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Alcovy berry farm brings back old days
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The hot summer months bring back memories of picking blackberries in the sweltering Georgia heat. Hopefully we would pick enough for my Grandma to make a blackberry pie. That is, of course, if I didn't eat them all first.

About a mile down Henderson Mill Road off Lackey Road lies Alcovy Berry Farm where you can pick local home-grown blackberries and raspberries until your heart's content. The berries make those delicious blackberry pies, cobblers and jellies that the South is famous for. Not to mention the fact that simply eating the berries plain or in your cereal is both delicious and of great nutritional value.

Alcovy Berry Farm produces some of the biggest and sweetest blackberries around. Raspberries are also available as well as blueberries, in limited quantities. Next year the Worleys expect the blueberry crop to peak.

Jimmy Worley, son of Jim and Sue Worley, purchased a 40-acre plot of land off of Lackey Road and began pondering what they would do with the land. Having a strong family background and love of farming, Jimmy had the idea of developing a berry farm after sitting around with some friends.

Jimmy ordered his blackberry plants, and the project began. Five years later Jimmy says his hobby has stretched to the max as the farm started producing blackberries, raspberries and blueberries.

Jimmy felt that the agricultural lifestyle that was once prevalent in Georgia was beginning to diminish. The Worleys are a family that wants to keep tradition alive. They feel that hard work, farming and family go hand in hand.

Jim and Sue Worley, who have long resided in Newton County, moved over to the land to work along side Jimmy and his wife Martha on a daily basis. Jim and Sue are not the kind of people who sit still for very long, even in retirement.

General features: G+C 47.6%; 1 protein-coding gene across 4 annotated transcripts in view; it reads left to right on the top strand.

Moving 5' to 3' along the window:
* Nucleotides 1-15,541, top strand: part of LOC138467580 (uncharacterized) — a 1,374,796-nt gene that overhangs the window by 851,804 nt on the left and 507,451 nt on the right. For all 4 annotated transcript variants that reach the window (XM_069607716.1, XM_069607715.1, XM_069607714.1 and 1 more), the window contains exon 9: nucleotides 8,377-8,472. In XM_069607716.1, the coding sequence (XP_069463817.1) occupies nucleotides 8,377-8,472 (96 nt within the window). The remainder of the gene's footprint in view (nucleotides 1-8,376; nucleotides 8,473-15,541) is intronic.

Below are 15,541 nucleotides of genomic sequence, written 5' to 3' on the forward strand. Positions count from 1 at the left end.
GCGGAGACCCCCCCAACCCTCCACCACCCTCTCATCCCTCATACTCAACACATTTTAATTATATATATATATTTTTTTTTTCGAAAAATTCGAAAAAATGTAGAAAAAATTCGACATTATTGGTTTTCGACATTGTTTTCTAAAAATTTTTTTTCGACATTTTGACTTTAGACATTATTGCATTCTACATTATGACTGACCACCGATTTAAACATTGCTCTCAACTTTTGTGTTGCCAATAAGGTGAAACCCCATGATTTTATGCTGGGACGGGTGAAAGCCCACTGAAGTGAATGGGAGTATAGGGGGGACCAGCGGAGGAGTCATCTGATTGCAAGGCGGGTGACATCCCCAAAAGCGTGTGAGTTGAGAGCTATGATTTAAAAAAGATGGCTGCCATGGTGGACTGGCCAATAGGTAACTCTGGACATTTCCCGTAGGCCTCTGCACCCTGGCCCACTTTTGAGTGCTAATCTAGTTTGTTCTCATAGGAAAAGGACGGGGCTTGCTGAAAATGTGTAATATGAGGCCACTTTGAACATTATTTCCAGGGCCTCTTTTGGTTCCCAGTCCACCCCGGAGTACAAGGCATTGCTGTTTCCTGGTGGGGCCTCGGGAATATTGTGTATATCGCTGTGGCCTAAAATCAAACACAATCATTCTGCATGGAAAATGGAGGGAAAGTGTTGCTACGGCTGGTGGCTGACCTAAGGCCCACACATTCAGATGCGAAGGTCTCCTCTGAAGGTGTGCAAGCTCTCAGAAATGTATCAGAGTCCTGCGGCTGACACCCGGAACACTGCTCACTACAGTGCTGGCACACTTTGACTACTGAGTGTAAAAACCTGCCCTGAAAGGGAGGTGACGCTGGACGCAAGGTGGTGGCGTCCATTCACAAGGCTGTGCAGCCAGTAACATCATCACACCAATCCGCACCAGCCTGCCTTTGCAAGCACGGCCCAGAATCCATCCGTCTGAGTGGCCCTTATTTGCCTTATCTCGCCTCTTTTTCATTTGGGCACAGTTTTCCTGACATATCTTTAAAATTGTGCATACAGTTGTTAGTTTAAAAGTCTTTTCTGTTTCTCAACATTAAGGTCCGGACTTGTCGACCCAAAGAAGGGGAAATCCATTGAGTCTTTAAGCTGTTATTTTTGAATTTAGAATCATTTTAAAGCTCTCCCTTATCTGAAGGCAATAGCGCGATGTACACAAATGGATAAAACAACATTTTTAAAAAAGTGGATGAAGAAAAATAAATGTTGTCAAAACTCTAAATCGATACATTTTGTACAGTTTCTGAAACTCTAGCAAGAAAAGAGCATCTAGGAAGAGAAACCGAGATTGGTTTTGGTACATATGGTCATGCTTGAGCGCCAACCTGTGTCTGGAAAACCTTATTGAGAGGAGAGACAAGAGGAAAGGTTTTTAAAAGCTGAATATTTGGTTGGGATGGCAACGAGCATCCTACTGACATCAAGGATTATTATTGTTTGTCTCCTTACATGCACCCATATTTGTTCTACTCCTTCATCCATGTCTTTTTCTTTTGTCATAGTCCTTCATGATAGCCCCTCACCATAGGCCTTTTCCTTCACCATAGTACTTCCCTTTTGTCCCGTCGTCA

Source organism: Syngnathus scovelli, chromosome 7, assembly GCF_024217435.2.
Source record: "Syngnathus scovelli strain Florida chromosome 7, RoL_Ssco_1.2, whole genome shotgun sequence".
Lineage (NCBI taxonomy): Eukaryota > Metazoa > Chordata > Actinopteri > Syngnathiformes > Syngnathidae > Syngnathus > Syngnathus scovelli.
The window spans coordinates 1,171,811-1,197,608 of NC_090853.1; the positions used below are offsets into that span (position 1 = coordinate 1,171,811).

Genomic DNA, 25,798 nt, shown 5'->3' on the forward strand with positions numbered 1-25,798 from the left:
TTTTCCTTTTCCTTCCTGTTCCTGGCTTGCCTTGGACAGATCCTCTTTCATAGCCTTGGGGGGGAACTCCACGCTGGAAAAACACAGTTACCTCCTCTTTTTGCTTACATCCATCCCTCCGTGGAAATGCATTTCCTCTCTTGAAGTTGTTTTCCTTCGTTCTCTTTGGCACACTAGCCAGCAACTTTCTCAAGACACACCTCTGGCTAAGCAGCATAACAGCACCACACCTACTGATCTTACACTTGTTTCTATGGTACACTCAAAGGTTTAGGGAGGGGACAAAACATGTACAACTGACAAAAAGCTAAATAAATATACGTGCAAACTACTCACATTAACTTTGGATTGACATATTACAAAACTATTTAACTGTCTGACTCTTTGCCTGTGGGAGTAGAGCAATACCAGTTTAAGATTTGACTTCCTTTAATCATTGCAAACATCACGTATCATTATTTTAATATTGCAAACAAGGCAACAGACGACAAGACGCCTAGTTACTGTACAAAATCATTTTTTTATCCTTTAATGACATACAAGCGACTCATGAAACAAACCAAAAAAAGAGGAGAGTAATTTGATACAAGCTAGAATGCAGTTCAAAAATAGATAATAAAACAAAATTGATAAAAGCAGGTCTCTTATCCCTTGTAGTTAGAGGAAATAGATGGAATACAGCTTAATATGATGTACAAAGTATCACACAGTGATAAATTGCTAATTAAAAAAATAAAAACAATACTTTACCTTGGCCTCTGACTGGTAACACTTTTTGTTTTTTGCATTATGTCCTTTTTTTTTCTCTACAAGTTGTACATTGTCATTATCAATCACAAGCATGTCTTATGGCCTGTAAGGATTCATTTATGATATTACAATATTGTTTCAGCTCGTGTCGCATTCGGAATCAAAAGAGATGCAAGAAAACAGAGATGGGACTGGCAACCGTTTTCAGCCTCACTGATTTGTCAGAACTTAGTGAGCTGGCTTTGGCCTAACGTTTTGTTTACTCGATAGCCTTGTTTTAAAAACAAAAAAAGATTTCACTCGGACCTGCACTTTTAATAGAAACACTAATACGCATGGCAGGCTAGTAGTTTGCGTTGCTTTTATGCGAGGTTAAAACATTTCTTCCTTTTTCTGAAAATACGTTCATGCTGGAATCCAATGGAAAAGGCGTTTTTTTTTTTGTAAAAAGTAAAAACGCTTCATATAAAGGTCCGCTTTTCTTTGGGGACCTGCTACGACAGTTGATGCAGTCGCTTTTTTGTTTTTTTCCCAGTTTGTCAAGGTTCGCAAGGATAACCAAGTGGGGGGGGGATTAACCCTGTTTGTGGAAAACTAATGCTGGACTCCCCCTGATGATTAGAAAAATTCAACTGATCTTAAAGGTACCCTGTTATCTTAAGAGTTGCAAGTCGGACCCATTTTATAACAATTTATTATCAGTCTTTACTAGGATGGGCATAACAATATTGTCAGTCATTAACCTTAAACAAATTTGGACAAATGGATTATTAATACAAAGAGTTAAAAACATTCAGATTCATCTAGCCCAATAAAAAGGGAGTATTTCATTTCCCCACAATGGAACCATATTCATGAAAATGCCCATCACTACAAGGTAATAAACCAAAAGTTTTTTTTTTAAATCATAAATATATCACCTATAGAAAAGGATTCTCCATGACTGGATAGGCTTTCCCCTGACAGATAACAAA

It's not an easy life, but very rewarding said Jimmy. The vines take four to five years to mature and there are set backs such as disease and drought.

Sue insists that her son has a "farmer's heart." Jimmy feels strongly about keeping his family close with three generations of Worleys occupying the land. All of the family works together to tend, work and farm.

"This is the way I was raised" said Jimmy, and he intends to do whatever is necessary to preserve this lifestyle.

The Worleys are big supporters of 4-H and feel strongly about the need to promote it. They feel that the experience of the farm and outdoors is being lost, and they want to bring it back. They have had people from all over and of all nationalities come out to the farm and enjoy the experience of picking their own berries. Some of the very young have never picked berries and the elderly want to relive it.

The Worleys have thornless blackberries as well as the regular blackberries.

"Raspberries are a challenge in the South," says Jimmy, "with only one or two varieties that will grow here."

However, with the influx of Northerners to Georgia, Jimmy can't keep enough raspberries on hand.

Berry season begins in mid-June and ends at the end of July, so don't miss out on this opportunity to pick your own berries or pick up some already picked berries from the Alcovy Berry Farm. Located at 740 Lackey Road off of Henderson Mill Road near the Alcovy River the Berry Farm is open from 9 a.m. to 7 p.m. by appointment or "just drop by" says Sue. Lackey Road runs between Ga. Highway 36 and Henderson Mill Road. For additional information, you can reach the Worleys at (770) 385-7383.

Jimmy's wife Martha prepares jams and jellies of all varieties that are available for sale as well as the fresh berries. Every Saturday from May through September Jimmy and wife Martha attend the Monticello Square Market where jellies and berries are displayed for sale from 8 a.m. to noon.

In the movie, "Gone with the Wind" Scarlett's father said it all when he said, "It's the land Katie Scarlett."

How true this holds at the Alcovy Berry Farm. It is refreshing to see a family that has such strong values and holds on to family and tradition, and how wonderful it is that it still exist in good ole Newton County.